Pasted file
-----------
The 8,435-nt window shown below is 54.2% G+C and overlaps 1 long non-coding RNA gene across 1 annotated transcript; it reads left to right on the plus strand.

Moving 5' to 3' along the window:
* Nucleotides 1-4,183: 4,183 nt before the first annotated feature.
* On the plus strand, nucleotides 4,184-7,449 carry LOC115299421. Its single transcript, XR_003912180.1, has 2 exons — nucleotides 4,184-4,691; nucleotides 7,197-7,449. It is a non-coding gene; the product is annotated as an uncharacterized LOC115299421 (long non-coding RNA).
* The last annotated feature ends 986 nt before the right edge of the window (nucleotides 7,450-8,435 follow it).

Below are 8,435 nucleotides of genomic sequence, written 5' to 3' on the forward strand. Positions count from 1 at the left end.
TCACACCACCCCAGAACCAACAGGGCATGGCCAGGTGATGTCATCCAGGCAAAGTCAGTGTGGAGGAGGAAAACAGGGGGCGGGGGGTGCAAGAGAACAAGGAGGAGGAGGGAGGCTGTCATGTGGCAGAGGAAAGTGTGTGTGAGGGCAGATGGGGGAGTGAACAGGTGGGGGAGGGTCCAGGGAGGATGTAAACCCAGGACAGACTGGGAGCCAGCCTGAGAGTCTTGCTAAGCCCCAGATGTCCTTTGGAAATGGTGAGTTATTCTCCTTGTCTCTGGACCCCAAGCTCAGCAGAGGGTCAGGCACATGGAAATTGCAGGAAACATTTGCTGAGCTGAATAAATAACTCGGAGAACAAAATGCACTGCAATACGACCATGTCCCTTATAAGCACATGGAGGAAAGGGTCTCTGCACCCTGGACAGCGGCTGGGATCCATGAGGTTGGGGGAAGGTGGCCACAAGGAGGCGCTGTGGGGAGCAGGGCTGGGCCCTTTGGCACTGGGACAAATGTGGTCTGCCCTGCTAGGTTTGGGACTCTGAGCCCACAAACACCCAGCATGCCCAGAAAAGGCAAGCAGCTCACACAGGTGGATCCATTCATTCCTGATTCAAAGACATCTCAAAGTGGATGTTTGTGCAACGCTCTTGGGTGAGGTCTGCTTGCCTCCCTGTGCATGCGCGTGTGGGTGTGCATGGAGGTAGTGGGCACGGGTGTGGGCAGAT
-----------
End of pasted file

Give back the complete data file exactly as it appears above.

The 8,435-nt window shown below is 54.2% G+C and overlaps 1 long non-coding RNA gene across 1 annotated transcript; it reads left to right on the plus strand.

Moving 5' to 3' along the window:
* Nucleotides 1-4,183: 4,183 nt before the first annotated feature.
* On the plus strand, nucleotides 4,184-7,449 carry LOC115299421. Its single transcript, XR_003912180.1, has 2 exons — nucleotides 4,184-4,691; nucleotides 7,197-7,449. It is a non-coding gene; the product is annotated as an uncharacterized LOC115299421 (long non-coding RNA).
* The last annotated feature ends 986 nt before the right edge of the window (nucleotides 7,450-8,435 follow it).

Below are 8,435 nucleotides of genomic sequence, written 5' to 3' on the forward strand. Positions count from 1 at the left end.
TCACACCACCCCAGAACCAACAGGGCATGGCCAGGTGATGTCATCCAGGCAAAGTCAGTGTGGAGGAGGAAAACAGGGGGCGGGGGGTGCAAGAGAACAAGGAGGAGGAGGGAGGCTGTCATGTGGCAGAGGAAAGTGTGTGTGAGGGCAGATGGGGGAGTGAACAGGTGGGGGAGGGTCCAGGGAGGATGTAAACCCAGGACAGACTGGGAGCCAGCCTGAGAGTCTTGCTAAGCCCCAGATGTCCTTTGGAAATGGTGAGTTATTCTCCTTGTCTCTGGACCCCAAGCTCAGCAGAGGGTCAGGCACATGGAAATTGCAGGAAACATTTGCTGAGCTGAATAAATAACTCGGAGAACAAAATGCACTGCAATACGACCATGTCCCTTATAAGCACATGGAGGAAAGGGTCTCTGCACCCTGGACAGCGGCTGGGATCCATGAGGTTGGGGGAAGGTGGCCACAAGGAGGCGCTGTGGGGAGCAGGGCTGGGCCCTTTGGCACTGGGACAAATGTGGTCTGCCCTGCTAGGTTTGGGACTCTGAGCCCACAAACACCCAGCATGCCCAGAAAAGGCAAGCAGCTCACACAGGTGGATCCATTCATTCCTGATTCAAAGACATCTCAAAGTGGATGTTTGTGCAACGCTCTTGGGTGAGGTCTGCTTGCCTCCCTGTGCATGCGCGTGTGGGTGTGCATGGAGGTAGTGGGCACGGGTGTGGGCAGAT